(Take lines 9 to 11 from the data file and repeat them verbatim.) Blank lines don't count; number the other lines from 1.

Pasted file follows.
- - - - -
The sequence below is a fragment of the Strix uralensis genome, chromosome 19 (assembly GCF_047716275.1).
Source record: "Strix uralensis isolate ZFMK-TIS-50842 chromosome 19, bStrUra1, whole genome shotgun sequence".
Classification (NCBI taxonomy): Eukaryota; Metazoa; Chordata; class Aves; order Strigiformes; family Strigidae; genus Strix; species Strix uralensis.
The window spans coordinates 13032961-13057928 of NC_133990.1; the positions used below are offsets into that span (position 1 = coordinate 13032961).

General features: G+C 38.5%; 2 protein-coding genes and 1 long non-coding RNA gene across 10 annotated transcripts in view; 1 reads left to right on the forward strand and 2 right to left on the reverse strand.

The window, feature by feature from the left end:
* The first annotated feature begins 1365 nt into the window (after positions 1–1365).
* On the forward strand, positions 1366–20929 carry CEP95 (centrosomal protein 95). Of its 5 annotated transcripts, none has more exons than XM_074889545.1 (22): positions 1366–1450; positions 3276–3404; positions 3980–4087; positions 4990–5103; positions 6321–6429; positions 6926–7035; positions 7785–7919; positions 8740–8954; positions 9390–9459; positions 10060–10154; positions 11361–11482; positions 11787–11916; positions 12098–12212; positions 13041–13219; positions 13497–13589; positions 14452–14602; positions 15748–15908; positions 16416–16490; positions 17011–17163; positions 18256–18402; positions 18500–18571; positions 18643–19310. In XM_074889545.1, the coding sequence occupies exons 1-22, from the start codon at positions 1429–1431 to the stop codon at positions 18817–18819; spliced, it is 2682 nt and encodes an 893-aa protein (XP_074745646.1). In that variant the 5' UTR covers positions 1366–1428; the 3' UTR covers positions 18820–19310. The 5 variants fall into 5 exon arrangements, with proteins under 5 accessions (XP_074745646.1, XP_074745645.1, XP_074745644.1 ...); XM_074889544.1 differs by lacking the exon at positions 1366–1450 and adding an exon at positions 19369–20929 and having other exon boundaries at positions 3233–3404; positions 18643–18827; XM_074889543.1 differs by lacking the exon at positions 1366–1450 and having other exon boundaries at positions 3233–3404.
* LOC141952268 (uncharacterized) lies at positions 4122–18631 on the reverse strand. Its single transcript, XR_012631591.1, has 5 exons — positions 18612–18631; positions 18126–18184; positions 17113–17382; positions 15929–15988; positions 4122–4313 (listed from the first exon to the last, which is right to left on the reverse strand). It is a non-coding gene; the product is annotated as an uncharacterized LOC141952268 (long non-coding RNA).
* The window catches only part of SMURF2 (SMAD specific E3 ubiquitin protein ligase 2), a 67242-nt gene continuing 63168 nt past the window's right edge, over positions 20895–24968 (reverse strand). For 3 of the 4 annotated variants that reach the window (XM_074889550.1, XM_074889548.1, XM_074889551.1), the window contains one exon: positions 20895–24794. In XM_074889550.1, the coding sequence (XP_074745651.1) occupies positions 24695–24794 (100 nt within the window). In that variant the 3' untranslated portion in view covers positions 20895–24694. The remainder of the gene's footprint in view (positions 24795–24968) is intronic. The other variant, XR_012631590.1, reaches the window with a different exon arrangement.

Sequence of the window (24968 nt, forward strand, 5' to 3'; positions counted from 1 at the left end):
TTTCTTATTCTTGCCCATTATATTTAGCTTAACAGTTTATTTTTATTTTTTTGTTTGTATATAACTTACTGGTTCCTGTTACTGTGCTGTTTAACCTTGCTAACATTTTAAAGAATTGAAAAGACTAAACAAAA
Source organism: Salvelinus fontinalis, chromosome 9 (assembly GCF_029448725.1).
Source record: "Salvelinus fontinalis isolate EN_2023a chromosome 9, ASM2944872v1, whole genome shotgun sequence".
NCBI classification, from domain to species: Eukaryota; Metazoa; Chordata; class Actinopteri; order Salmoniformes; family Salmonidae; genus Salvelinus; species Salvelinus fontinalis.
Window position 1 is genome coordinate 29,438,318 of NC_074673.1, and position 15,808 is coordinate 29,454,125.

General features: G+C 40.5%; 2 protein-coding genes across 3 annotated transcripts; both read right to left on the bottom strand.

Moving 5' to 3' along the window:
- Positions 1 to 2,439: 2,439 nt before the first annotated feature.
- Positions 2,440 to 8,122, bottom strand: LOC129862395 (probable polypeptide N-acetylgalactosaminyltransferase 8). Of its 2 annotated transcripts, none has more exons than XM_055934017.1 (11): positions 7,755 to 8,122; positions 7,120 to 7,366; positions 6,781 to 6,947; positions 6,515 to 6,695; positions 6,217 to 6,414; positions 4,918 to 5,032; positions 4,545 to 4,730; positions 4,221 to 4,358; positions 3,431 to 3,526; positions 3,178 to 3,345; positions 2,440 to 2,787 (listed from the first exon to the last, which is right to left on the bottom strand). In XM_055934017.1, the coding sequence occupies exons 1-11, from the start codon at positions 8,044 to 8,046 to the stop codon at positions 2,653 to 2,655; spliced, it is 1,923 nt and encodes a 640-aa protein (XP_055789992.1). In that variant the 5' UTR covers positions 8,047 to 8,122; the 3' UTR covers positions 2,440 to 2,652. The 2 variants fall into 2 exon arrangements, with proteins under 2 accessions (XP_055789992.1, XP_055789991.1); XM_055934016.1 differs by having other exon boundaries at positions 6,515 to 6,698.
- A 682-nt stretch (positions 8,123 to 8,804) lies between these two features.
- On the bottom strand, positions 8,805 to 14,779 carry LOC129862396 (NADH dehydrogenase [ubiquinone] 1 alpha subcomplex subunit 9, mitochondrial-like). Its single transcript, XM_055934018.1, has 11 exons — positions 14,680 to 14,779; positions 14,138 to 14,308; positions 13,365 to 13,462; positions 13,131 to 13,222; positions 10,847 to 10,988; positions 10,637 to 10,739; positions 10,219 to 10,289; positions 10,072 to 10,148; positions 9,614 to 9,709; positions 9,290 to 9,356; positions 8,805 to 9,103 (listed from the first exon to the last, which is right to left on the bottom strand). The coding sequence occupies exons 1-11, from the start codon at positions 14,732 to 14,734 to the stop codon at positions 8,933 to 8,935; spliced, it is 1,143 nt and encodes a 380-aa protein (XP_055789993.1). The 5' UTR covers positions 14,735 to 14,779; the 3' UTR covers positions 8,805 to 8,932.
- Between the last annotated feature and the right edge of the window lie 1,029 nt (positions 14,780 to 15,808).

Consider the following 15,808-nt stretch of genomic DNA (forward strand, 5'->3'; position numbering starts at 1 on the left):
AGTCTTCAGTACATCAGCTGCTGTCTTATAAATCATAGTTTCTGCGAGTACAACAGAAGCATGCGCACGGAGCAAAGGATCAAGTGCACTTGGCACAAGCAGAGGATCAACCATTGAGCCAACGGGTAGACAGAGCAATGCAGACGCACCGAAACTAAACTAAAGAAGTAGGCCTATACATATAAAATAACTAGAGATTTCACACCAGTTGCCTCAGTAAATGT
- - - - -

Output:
* LOC141952268 (uncharacterized) lies at positions 4122–18631 on the reverse strand. Its single transcript, XR_012631591.1, has 5 exons — positions 18612–18631; positions 18126–18184; positions 17113–17382; positions 15929–15988; positions 4122–4313 (listed from the first exon to the last, which is right to left on the reverse strand). It is a non-coding gene; the product is annotated as an uncharacterized LOC141952268 (long non-coding RNA).
* The window catches only part of SMURF2 (SMAD specific E3 ubiquitin protein ligase 2), a 67242-nt gene continuing 63168 nt past the window's right edge, over positions 20895–24968 (reverse strand). For 3 of the 4 annotated variants that reach the window (XM_074889550.1, XM_074889548.1, XM_074889551.1), the window contains one exon: positions 20895–24794. In XM_074889550.1, the coding sequence (XP_074745651.1) occupies positions 24695–24794 (100 nt within the window). In that variant the 3' untranslated portion in view covers positions 20895–24694. The remainder of the gene's footprint in view (positions 24795–24968) is intronic. The other variant, XR_012631590.1, reaches the window with a different exon arrangement.

Sequence of the window (24968 nt, forward strand, 5' to 3'; positions counted from 1 at the left end):